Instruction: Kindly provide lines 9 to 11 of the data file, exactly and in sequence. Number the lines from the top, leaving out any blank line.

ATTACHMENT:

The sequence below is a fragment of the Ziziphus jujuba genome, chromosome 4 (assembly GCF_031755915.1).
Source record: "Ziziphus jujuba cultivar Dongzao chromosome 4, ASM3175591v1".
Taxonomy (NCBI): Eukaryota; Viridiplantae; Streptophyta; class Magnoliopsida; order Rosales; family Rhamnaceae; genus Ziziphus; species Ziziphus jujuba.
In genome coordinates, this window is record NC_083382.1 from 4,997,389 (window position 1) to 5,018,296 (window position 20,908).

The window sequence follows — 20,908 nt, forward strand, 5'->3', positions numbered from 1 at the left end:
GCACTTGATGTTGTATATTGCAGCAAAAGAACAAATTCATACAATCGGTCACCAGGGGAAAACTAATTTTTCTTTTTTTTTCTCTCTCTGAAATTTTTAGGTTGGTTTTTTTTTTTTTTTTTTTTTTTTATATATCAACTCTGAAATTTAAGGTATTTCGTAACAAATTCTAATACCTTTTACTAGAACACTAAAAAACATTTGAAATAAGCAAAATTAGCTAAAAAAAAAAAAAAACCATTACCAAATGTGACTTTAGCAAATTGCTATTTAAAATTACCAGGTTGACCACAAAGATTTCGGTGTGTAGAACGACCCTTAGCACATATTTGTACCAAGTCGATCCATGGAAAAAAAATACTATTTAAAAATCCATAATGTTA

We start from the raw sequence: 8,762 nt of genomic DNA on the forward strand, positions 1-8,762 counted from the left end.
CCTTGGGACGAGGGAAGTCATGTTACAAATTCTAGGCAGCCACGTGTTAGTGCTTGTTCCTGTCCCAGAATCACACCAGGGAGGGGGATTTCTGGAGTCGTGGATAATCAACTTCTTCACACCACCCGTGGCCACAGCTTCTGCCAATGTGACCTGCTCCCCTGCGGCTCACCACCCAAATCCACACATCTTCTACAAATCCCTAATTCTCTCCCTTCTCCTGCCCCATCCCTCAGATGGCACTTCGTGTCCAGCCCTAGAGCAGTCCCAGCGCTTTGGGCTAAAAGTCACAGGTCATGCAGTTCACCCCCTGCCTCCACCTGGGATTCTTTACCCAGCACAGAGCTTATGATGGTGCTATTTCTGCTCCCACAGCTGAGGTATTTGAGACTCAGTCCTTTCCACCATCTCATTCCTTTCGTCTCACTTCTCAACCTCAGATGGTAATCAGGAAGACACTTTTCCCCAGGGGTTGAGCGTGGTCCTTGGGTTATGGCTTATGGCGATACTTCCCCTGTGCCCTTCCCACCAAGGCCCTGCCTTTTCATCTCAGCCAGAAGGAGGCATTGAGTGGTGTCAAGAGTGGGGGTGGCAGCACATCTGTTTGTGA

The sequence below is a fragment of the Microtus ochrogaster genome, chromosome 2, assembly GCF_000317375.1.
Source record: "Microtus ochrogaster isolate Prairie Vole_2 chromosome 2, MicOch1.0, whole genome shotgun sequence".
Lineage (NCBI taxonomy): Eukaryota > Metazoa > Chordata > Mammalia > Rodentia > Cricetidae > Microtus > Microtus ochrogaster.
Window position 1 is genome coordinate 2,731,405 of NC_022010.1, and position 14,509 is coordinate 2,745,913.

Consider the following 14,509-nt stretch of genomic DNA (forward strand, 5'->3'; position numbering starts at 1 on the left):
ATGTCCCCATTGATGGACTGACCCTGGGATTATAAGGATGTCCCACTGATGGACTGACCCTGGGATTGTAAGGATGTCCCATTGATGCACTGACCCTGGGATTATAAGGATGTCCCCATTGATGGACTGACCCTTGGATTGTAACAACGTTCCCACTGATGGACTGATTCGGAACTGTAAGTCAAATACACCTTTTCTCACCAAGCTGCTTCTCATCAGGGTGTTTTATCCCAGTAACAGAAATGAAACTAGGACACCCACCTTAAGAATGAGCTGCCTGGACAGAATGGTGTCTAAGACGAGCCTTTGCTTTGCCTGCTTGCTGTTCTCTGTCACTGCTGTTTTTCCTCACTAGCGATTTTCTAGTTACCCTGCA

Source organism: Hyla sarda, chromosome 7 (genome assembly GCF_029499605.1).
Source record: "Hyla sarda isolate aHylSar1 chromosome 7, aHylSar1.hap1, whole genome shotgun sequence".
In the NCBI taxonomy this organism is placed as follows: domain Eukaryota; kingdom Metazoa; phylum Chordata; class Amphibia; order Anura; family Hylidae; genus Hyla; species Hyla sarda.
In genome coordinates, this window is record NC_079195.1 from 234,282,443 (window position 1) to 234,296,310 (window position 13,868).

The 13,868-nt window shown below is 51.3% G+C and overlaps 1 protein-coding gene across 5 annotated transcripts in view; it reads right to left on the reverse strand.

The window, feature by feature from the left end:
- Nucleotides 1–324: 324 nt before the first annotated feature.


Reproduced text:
The sequence below is a fragment of the Microtus ochrogaster genome, chromosome 2, assembly GCF_000317375.1.
Source record: "Microtus ochrogaster isolate Prairie Vole_2 chromosome 2, MicOch1.0, whole genome shotgun sequence".
Lineage (NCBI taxonomy): Eukaryota > Metazoa > Chordata > Mammalia > Rodentia > Cricetidae > Microtus > Microtus ochrogaster.